Friday, April 21, 2006

Distance and the Borderlands

Distance and the Borderlands

George Friedman of Stratfor has analyzed the Mexican immigration issue at Junk Politics as well as I've seen it done so far.

...The argument against the Mexican migration would seem on its face to be simply a repeat of old, failed arguments against past migrations.

But Mexican migration should not be viewed in the same way as other migrations. When a Ukrainian Jew or a Sicilian or an Indian came to the United States, their arrival represented a sharp geographical event; ... Sicilians might remember Sicily, they might harbor a cultural commitment to its values and they might even have a sense of residual loyalty to Sicily or to Italy -- but Italy was thousands of miles away. The Italian government could neither control nor exploit the migrant's presence in the United States. Simply put, these immigrants did not represent a geopolitical threat; ...

This, I'm sure, is a new way of looking at the problem for many people. There's a lot more there as well.

Serious enforcement of the border would be equivalent to making current immigration more like the previous waves of immigration. Let's keep our distance. Put up the fence.

4/21/2006 10:31 PM

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At Tuesday, April 25, 2006 4:15:00 PM, Blogger Anthony said...

You can't seriously think that putting up an apartheid-esque wall on the southern border is a good idea, do you? I hope you are being sarcastic...

At Tuesday, April 25, 2006 6:54:00 PM, Blogger jj mollo said...

Sure I'm serious. People put up fences all the time. It would be nice if I could, but I don't claim the right to walk on other people's private property. I really think that Mexican immigrants place an undue stress on our social welfare and economic systems, just in terms of their sheer numbers. I would like to help them, but the sad fact is that they will soon be importing nothing but anarchy. We really can't handle it. The federal government makes no effort to enforce the border or enforce the laws against hiring illegal aliens.

The only way to incorporate our own underclass into the economy is to give businesses no choice but to hire them at decent wages. The increasing productivity of our work force, combined with a labor shortage puts pressure on business to find solutions that help the poor. Immigrants undercut that market, which is good to a certain extent, but the numbers are just mind-boggling.

Mexico is essentially solving their own social problems on the back of our working class poor. Mexico should, by all rights, be as wealthy as we are. They aren't wealthy because IMO their policies constantly sabotage their own middle class.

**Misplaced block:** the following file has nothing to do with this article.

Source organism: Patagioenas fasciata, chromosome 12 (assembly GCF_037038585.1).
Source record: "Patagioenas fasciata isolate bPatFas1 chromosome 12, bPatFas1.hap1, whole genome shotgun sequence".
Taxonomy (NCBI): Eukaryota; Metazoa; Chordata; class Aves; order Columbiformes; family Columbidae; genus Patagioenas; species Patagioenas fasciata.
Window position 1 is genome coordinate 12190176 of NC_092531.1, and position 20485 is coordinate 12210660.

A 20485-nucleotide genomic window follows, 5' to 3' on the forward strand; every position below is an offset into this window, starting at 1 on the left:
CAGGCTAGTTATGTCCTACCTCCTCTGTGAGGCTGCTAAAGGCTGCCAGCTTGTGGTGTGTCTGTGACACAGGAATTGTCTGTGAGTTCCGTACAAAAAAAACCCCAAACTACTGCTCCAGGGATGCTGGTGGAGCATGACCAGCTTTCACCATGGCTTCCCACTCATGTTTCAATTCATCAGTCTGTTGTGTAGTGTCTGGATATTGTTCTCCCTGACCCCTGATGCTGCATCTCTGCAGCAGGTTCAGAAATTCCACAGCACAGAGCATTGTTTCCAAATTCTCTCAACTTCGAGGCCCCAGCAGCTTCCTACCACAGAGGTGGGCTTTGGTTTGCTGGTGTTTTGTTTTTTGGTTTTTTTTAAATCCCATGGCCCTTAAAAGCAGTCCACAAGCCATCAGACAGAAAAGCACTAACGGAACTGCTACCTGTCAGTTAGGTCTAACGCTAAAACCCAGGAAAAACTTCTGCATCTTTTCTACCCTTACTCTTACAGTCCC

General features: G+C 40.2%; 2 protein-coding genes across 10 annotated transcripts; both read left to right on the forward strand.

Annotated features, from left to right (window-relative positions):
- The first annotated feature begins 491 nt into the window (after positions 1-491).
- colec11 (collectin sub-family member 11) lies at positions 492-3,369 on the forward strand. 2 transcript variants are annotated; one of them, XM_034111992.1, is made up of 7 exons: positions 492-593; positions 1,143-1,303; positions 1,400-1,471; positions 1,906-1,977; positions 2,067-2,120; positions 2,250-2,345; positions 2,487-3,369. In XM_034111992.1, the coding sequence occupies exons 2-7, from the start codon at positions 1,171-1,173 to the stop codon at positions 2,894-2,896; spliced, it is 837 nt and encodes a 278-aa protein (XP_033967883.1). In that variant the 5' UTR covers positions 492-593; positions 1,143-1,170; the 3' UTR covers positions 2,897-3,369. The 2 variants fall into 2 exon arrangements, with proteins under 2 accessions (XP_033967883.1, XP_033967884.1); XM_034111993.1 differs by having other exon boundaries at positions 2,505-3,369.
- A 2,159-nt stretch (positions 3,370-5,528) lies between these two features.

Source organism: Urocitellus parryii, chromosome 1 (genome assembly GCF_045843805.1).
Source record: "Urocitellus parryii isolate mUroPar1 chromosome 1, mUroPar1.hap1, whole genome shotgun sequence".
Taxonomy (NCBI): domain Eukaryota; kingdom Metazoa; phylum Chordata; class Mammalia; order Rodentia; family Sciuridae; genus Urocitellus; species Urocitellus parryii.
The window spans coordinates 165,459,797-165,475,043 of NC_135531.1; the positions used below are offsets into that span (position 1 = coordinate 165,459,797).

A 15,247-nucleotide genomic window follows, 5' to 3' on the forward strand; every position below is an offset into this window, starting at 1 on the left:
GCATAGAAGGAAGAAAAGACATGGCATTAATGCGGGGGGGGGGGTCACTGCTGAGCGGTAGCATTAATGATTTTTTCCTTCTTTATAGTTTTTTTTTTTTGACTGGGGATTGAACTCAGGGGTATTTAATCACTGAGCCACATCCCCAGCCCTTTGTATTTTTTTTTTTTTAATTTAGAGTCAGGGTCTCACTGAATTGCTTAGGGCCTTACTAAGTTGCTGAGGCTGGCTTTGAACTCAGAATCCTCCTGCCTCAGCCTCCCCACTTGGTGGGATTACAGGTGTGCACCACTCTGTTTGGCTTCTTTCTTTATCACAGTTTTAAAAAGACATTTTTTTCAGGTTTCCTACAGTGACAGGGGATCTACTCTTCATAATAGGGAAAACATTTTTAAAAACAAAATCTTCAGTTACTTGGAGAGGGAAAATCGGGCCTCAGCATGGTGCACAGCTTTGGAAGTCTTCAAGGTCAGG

Calling it apartheid pre-judges the argument. I am really in favor of immigration, but controlled immigration, from Mexico as well as elsewhere.

At Wednesday, April 26, 2006 3:25:00 PM, Blogger dax said...

No we shouldn't build a fence...........we should build a wall.
Anthony, your use of the word apartheid when discussing illegal immigration in the US totally blows your credibility.
It is madness for a country to not control its borders.

At Friday, April 28, 2006 7:53:00 PM, Blogger jj mollo said...

Dax, I agree that the apartheid comparison is not accurate, but I don't think it's insane or morally reprehensible. The fact is that the there is a growing prejudice against Mexican immigrants. The US is turning into a two tiered system with a Spanish speaking underclass. We are getting lazy and using their cheap labor for everything, abusing them in the process. They seldom make anywhere near the minimum wage. They are very insecure here and subject to extortion because of their extra-legal status.

I am strongly in favor of NAFTA to help out the Mexican economy and I am strongly in favor of limited immigration. I'm not saying that we should practice mass exportation either. But I do think it's pretty foolish that people who get thrown out can just trot back in whenever they feel like it.

At Wednesday, May 10, 2006 9:16:00 PM, Blogger jj mollo said...

By the way. George Will used precisely this argument on the Sunday Stephanopolous show, whichever one that is. He phased it eloquently and intelligently. He's sort of a Bill Buckley with sound bites.


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